TORONTO: Slain Khalistan hardliner Hardeep Singh Nijjar, in a letter addressed to Canadian Prime Minister Justin Trudeau in 2016, denied Indian government's allegations that he was a terrorist, a media report said.
The head of the Guru Nanak Sikh Gurdwara in Surrey, who was shot dead in June this year, had urged Trudeau to intervene on his behalf after the Interpol issued a Red Corner Notice against him in 2016 on India’s request.
"I urge your administration to dispel the Indian government’s fabricated, baseless, fictitious and politically-motivated allegations against me," Nijjar said, adding that India had “blatantly abused its governmental authority,” the National Post newspaper reported.
Nijjar was accused in a number of cases in India, including murder, terrorist activities and sedition, and his alleged role in killing six people in a blast at a cinema in Ludhiana in 2007.
As the chief of the proscribed Khalistan Terror Force, he was accused of running terror training camps in the British Columbia province, and the Interpol had issued a Red Corner Notice against him in 2016 on India’s request.
The CBI had also issued a warrant against Nijjar in 2014 on charges of attempting to cause an explosion, making or keeping explosives with an intent to endanger life or property, and making or possessing explosives under suspicious circumstances.
Nijjar told the PM that he and his family had been targeted by India because of his support for Khalistan, a separatist movement seeking to create an independent homeland for Sikhs. The letter said Nijjar "never believed in, supported or been involved in any violent activity", the joint news report by the Post and Vancouver Sun said.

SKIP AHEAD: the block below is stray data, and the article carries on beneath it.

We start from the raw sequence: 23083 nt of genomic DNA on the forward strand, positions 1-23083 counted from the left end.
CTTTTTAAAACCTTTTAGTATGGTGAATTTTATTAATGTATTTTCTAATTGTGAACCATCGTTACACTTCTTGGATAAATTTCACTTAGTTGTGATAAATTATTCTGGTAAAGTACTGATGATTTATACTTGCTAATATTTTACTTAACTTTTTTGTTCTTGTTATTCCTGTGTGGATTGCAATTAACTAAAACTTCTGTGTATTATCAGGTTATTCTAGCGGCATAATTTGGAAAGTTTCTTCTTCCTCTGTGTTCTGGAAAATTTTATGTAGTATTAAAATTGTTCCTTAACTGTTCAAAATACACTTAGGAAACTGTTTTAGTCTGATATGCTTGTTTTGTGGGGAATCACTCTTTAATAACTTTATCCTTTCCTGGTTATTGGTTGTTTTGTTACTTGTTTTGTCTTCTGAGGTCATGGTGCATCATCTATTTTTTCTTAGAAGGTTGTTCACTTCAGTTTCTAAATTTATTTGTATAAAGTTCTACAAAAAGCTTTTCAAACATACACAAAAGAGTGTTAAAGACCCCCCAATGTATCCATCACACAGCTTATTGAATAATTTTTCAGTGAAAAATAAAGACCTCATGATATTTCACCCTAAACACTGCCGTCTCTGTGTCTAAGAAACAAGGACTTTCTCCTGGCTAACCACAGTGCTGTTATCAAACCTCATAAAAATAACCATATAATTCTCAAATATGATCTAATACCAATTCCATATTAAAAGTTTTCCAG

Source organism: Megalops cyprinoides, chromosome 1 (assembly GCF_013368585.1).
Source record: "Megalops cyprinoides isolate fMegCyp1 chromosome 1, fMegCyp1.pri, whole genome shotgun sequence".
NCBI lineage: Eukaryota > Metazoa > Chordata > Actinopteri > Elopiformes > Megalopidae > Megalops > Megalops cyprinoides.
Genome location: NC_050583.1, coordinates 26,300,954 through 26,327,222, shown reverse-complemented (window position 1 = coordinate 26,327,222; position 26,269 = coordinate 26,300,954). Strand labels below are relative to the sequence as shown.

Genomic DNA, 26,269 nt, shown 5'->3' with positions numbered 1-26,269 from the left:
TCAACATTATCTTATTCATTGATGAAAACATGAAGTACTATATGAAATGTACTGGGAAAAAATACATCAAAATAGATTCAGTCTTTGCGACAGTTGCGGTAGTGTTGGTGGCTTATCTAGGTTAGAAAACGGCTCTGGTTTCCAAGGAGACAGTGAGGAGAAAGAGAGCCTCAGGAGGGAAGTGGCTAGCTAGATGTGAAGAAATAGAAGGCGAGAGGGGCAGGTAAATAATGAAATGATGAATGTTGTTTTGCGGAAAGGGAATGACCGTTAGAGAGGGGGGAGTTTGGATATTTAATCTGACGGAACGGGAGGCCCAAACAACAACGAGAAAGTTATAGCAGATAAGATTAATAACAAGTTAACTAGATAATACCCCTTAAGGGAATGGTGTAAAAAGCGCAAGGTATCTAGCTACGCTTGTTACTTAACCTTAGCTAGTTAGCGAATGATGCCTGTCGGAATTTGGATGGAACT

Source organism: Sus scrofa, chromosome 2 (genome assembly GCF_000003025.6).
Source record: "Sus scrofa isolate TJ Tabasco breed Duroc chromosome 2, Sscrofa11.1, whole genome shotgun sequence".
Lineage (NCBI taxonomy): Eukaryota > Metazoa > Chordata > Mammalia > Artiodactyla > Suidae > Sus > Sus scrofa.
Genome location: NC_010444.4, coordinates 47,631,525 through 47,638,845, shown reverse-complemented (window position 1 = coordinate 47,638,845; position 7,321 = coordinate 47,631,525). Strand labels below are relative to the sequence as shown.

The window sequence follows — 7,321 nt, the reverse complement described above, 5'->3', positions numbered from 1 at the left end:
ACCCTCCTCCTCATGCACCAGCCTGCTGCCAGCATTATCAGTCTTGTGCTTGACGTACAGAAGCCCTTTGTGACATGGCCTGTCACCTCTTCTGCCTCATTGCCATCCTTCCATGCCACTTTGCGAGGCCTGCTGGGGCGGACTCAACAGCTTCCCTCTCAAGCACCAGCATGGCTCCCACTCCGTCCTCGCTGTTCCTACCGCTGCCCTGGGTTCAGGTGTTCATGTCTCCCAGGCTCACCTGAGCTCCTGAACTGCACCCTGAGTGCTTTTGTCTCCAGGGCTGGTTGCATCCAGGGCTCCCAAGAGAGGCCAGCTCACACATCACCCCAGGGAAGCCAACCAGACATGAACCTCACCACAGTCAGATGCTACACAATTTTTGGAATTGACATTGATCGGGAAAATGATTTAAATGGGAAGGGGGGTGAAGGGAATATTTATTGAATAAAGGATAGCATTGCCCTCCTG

“Because of my campaign for Sikh rights, it’s my belief that I have become a target of an Indian government campaign to label my human rights campaign as terrorist activities," the letter said.
In the letter, he also stated that the "campaign to label me as a terrorist started when I actively participated in a campaign to collect signatures on a complaint to the UN's Human Rights Council for investigation and and recognition of 1984 of anti-Sikh violence as Genocide".
Nijjar's death has triggered a diplomatic row between Ottawa and New Delhi, with Canada saying it suspects India's involvement in the killing and India calling the allegations "absurd". According to fresh findings by the Indian Intelligence agencies, Nijjar went to Pakistan in April 2012 for 15 days to gain "expertise" in arms and ammunition. Nijjar was initially associated with the outlawed separatist group, Babbar Khalsa International (BKI), according to the National Investigation Agency.
India has listed it as a terrorist organisation, saying that it is funded by Pakistan's Inter-Services Intelligence. India officially declared Nijjar a designated terrorist in 2020, saying he was involved in "exhorting seditionary and insurrectionary imputations" and "attempting to create disharmony among different communities" in the country.
On a number of occasions he held Khalistani referendums, and the last one was on September 10.
In 2018, then Punjab Chief Minister had given a list of wanted persons, including the name of Nijjar to the Canadian government. Later, in 2022, Nijjar's extradition was sought by the Punjab Police.